Quotations for Writers by Joyce Carol Oates

By | October 22, 2017

Quotations for Writers by Joyce Carol Oates

by | Oct 22, 2017 | Quotes | 0 comments

Joyce Carol Oates | slip helplessly into another’s soul…

Joyce Carol Oates

Reading is the sole means by which we slip, involuntarily, often helplessly, into another’s skin, another’s voice, another’s soul.

Joyce Carol Oates

slip, involuntarily, often helplessly, into another’s skin

Joyce Carol Oates is the rarest of commodities, an author modest about her work, though there is such a quantity of it that she has three publishers—one for fiction, one for poetry and a “small press” for more experimental work, limited editions, and books her other publishers simply cannot schedule…

Ms. Oates is striking-looking and slender, with dark hair and large, inquiring eyes. She is highly attractive but not photogenic; no photo has ever done justice to her appearance, which conveys grace and high intelligence. If her manner is taken for aloofness—as it sometimes has been—it is, in fact, a shyness that the publication of thirty-three books, the production of three plays, and the winning of the National Book Award has not displaced.

Robert Phillips

Paris Review, Joyce Carol Oates, The Art of Fiction

Joyce Carol Oates

Joyce Carol Oates

My theory is that literature is essential to society in the way that dreams are essential to our lives. We can’t live without dreaming – as we can’t live without sleep. We are ‘conscious’ beings for only a limited period of time, then we sink back into sleep – the ‘unconscious.’ It is nourishing, in ways we can’t fully understand.

Obviously the imagination is fueled by emotions beyond the control of the conscious mind.

Joyce Carol Oates

Joyce Carol Oates

Joyce Carol Oates ~ a brief bio

Joyce Carol Oates (born June 16, 1938) is an American writer. Oates published her first book in 1963 and has since published over 40 novels, as well as a number of plays and novellas, and many volumes of short stories, poetry, and nonfiction. Oates has taught at Princeton University since 1978 and is currently the Roger S. Berlind ’52 Professor Emerita in the Humanities with the Program in Creative Writing.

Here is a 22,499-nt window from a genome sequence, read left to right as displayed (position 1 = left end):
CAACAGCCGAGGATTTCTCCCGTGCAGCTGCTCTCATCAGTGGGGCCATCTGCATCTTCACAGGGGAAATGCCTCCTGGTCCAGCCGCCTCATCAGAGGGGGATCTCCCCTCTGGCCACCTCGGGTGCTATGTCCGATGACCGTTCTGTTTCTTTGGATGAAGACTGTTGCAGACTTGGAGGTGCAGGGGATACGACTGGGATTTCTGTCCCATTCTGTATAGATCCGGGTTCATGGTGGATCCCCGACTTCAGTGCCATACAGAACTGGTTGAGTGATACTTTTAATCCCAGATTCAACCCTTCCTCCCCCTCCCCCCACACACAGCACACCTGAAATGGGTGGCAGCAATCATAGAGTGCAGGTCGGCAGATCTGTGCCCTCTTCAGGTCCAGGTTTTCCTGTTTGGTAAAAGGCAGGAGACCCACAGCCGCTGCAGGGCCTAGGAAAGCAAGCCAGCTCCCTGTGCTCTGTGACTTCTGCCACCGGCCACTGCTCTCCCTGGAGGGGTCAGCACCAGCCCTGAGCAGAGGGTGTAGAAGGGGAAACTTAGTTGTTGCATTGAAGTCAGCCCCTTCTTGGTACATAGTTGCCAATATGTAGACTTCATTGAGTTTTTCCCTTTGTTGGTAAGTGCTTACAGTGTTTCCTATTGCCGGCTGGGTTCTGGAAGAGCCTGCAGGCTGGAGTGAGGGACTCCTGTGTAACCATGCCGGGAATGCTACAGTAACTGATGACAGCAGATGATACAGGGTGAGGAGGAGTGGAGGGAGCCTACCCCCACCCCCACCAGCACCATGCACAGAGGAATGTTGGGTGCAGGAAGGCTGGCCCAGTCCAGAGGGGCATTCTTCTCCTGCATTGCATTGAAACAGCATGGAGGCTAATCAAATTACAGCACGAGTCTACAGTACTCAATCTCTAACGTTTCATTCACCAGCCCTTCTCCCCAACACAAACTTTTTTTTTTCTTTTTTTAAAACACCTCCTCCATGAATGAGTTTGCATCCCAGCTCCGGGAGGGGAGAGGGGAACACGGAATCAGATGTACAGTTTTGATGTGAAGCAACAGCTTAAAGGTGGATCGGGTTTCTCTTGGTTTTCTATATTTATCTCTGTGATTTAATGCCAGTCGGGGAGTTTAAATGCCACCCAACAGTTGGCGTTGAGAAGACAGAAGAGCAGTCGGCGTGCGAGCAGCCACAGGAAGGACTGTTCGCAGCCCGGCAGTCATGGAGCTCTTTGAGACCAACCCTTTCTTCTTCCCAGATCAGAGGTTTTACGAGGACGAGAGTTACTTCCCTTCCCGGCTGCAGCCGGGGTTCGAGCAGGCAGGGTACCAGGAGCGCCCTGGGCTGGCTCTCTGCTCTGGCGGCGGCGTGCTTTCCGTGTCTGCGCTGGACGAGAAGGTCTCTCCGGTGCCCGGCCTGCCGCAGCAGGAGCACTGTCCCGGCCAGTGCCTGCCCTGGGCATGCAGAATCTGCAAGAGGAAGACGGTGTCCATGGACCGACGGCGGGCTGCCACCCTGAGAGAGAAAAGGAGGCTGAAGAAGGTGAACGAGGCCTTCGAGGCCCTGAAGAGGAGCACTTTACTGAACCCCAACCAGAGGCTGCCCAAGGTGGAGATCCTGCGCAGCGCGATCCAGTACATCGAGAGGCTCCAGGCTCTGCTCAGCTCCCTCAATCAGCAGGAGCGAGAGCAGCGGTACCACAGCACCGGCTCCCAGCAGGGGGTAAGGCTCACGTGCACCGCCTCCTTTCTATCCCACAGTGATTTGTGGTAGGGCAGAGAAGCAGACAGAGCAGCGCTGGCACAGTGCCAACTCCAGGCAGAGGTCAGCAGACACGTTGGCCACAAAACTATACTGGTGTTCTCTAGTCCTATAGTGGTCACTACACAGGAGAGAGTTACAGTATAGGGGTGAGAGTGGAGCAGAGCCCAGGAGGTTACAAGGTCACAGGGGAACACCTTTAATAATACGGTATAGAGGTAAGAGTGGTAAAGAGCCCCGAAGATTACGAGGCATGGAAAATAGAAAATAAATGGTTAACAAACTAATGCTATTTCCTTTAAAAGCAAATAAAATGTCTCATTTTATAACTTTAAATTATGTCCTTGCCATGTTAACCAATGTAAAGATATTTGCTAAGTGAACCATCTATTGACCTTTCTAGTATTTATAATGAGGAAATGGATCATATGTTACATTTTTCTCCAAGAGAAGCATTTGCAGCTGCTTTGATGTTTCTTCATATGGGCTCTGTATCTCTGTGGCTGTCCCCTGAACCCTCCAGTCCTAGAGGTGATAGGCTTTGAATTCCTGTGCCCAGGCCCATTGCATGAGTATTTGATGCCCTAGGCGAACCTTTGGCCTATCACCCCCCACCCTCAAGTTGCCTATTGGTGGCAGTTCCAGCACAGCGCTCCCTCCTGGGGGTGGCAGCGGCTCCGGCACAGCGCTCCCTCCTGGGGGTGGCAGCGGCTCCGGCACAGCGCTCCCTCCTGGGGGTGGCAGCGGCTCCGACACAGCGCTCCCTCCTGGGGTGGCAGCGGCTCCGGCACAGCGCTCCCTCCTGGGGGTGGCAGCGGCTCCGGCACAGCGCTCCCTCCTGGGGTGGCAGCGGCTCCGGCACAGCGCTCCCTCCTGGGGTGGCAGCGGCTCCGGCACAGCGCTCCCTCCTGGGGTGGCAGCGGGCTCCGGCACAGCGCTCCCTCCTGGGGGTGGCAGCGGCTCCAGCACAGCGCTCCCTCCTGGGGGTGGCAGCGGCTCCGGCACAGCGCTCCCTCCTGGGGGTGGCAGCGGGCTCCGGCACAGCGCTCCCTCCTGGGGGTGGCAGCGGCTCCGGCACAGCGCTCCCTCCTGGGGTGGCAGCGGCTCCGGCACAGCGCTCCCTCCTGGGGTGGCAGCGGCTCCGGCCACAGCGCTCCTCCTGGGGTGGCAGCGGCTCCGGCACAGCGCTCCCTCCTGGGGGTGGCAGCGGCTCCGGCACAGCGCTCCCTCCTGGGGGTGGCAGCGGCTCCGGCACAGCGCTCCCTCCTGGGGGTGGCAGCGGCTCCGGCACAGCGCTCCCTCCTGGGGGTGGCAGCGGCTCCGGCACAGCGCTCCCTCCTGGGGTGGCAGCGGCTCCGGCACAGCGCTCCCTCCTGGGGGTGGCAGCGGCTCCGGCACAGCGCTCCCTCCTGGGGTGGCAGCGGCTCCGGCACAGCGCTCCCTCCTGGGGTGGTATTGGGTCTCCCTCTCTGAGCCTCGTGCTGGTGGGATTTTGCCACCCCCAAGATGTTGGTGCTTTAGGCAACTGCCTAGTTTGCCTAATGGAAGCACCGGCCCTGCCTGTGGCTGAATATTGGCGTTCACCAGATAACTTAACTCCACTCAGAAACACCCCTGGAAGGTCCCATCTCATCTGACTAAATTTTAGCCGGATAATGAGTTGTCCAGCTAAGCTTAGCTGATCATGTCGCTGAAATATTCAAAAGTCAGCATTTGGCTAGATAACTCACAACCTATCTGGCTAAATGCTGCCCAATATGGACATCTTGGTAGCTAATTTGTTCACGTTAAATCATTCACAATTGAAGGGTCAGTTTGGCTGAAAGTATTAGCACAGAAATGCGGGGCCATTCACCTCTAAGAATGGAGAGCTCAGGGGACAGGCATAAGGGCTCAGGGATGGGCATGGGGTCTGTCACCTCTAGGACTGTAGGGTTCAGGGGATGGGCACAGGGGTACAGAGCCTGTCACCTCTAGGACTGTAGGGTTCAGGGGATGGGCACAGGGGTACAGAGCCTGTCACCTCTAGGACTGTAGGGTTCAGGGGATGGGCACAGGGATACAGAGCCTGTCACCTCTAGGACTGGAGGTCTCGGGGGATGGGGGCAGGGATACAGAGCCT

Joyce Carol Oates

Joyce Carol Oates

I don’t think I’m morbid by nature. Serious writers have always written about serious subjects. Lighthearted material doesn’t appeal to me, and I don’t read it. I think I’m a realist, with a realistic sensibility of history and the tragedy of history.

I don’t read for amusement, I read for enlightenment.

Joyce Carol Oates

To write a novel is to embark on a quest that is very romantic. People have visions, and the next step is to execute them. That’s a very romantic project. Like Edvard Munch’s strange dreamlike canvases where people are stylized, like ‘The Scream.’ Munch must have had that vision in a dream, he never saw it.

Joyce Carol Oates

Joyce Carol Oates

Joyce Carol Oates

Homo sapiens is the species that invents symbols in which to invest passion and authority, then forgets that symbols are inventions.

I think all art comes out of conflict. When I write I am always looking for the dramatic kernel of an event, the junctures of people’s lives when they go in one direction, not another.

Joyce Carol Oates

5 time Pulitzer Prize finalist

  • 1970: Pulitzer Prize for Fiction – The Wheel of Love and Other Stories
  • 1993: Pulitzer Prize for Fiction – Black Water
  • 1995: Pulitzer Prize for Fiction – What I Lived For
  • 2001: Pulitzer Prize for Fiction – Blonde
  • 2015: Pulitzer Prize for Fiction – Lovely, Dark, Deep: Stories

It’s not hard to write poorly. But to write something good, it has to be revised.

Joyce Carol Oates

Joyce Carol Oates

Any kind of creative activity is likely to be stressful. The more anxiety, the more you feel that you are headed in the right direction. Easiness, relaxation, comfort – these are not conditions that usually accompany serious work.

Joyce Carol Oates - BuzzFeed Interview